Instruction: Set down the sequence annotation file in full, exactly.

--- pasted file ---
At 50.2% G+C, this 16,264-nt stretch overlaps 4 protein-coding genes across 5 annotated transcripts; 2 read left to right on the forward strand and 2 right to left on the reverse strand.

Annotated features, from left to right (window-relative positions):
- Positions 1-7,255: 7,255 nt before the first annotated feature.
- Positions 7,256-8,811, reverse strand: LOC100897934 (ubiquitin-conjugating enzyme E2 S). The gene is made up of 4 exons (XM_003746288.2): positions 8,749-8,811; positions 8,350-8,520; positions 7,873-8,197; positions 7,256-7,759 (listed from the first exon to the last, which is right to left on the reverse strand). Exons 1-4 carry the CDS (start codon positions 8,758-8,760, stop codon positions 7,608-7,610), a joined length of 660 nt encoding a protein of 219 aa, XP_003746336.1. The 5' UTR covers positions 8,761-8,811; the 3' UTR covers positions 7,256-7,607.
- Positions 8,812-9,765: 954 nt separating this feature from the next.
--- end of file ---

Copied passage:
At 50.2% G+C, this 16,264-nt stretch overlaps 4 protein-coding genes across 5 annotated transcripts; 2 read left to right on the forward strand and 2 right to left on the reverse strand.

Annotated features, from left to right (window-relative positions):
- Positions 1-7,255: 7,255 nt before the first annotated feature.
- Positions 7,256-8,811, reverse strand: LOC100897934 (ubiquitin-conjugating enzyme E2 S). The gene is made up of 4 exons (XM_003746288.2): positions 8,749-8,811; positions 8,350-8,520; positions 7,873-8,197; positions 7,256-7,759 (listed from the first exon to the last, which is right to left on the reverse strand). Exons 1-4 carry the CDS (start codon positions 8,758-8,760, stop codon positions 7,608-7,610), a joined length of 660 nt encoding a protein of 219 aa, XP_003746336.1. The 5' UTR covers positions 8,761-8,811; the 3' UTR covers positions 7,256-7,607.
- Positions 8,812-9,765: 954 nt separating this feature from the next.